And the reason the two teams look different is that Singletary, for all his bonkos quotes, got his team prepared. He may have killed a rat, or shut down Yahoo!, or something, but he got his team motivated (yet again), and there's a good chance you'll see him do an increasingly good job of it as the season goes along.

As to the biggest point -- they play in the NFC West, the weakest-sauced of the weak when it comes to divisions. Arizona and Seattle are tied for first at 1-1 and those two teams just got a thankful paddling from Atlanta and Denver, respectively. Remove St. Louis from the equation and remember that at some point Matt Hasselbeck will get injured and Derek Anderson will remember he's Derek Anderson ... this is still a division that an 0-2 49ers team can take down.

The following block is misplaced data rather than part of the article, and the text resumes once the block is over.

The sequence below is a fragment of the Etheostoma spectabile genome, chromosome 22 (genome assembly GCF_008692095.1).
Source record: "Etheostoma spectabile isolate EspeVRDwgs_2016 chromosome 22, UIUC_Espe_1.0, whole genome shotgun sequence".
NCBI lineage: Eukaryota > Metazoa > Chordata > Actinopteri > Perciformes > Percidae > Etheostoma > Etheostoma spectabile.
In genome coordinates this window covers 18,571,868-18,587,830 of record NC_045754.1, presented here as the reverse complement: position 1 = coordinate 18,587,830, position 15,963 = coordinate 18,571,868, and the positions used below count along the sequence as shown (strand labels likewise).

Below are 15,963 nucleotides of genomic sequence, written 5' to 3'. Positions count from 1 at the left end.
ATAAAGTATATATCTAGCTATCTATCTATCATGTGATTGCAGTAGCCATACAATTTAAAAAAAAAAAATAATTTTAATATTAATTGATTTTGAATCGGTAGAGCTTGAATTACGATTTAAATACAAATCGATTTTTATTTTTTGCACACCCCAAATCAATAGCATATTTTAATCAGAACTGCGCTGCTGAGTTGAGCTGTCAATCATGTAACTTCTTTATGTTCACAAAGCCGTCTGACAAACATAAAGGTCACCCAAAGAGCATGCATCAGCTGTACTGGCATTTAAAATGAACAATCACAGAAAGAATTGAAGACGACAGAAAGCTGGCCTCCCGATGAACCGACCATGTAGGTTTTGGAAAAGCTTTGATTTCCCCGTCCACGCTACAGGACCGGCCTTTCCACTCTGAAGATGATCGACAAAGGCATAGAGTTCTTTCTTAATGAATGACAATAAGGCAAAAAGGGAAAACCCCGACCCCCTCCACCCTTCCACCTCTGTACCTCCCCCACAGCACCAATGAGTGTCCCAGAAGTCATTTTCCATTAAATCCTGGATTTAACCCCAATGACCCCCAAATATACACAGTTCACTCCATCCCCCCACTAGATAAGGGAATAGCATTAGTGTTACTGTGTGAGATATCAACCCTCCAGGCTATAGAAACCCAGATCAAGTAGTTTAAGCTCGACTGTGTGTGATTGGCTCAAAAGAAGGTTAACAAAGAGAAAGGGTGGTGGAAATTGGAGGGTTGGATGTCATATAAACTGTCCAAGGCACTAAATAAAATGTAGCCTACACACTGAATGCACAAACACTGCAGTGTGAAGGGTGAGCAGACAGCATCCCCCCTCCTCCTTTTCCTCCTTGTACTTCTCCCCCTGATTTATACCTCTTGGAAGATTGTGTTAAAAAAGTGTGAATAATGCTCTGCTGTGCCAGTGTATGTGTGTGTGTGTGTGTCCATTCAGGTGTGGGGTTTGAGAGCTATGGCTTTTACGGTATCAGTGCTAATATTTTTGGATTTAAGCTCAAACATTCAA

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Posted on: August 16, 2010 11:14 pm
Edited on: August 17, 2010 8:40 am
 

Westbrook happy in SF

B. Westbrook said he's happy to share the RB load with F. Gore (Getty). Posted by Josh Katzowitz

Brian Westbrook landed with the San Francisco 49ers today for a couple different reasons. He wants to win. He wants to get paid (I assume). And he wants somebody else to help him carry the running back load.

He told the 49ers media that he’s still an every-down back. But as he prepares for his ninth season – and his first year without the Eagles – he’s not expecting to start in place of Frank Gore. In fact, he’s OK with that. That's partially why he chose to sign with San Francisco.

“Frank’s the man,” Westbrook said during tonight’s news conference. “He’s done tremendous things in the past. I’ve respected his game from afar. I’ve studied him an awful lot. I’m going to go and push him as much as I can and help him as much as I can. Of course, he’ll be the starter, and I’ll be the guy behind him pushing him.”